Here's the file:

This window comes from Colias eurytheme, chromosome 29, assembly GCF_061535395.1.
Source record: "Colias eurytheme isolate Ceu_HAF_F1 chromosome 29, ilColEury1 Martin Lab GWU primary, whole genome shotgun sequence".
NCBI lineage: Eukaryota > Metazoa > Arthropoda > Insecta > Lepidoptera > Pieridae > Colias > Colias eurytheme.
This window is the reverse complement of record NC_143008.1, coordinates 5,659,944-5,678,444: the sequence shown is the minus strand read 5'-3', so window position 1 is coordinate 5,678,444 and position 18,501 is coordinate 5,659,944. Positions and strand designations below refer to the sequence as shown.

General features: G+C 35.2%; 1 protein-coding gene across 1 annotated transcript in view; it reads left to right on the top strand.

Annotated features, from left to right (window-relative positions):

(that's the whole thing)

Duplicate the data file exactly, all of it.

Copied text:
This window comes from Colias eurytheme, chromosome 29, assembly GCF_061535395.1.
Source record: "Colias eurytheme isolate Ceu_HAF_F1 chromosome 29, ilColEury1 Martin Lab GWU primary, whole genome shotgun sequence".
NCBI lineage: Eukaryota > Metazoa > Arthropoda > Insecta > Lepidoptera > Pieridae > Colias > Colias eurytheme.
This window is the reverse complement of record NC_143008.1, coordinates 5,659,944-5,678,444: the sequence shown is the minus strand read 5'-3', so window position 1 is coordinate 5,678,444 and position 18,501 is coordinate 5,659,944. Positions and strand designations below refer to the sequence as shown.

General features: G+C 35.2%; 1 protein-coding gene across 1 annotated transcript in view; it reads left to right on the top strand.

Annotated features, from left to right (window-relative positions):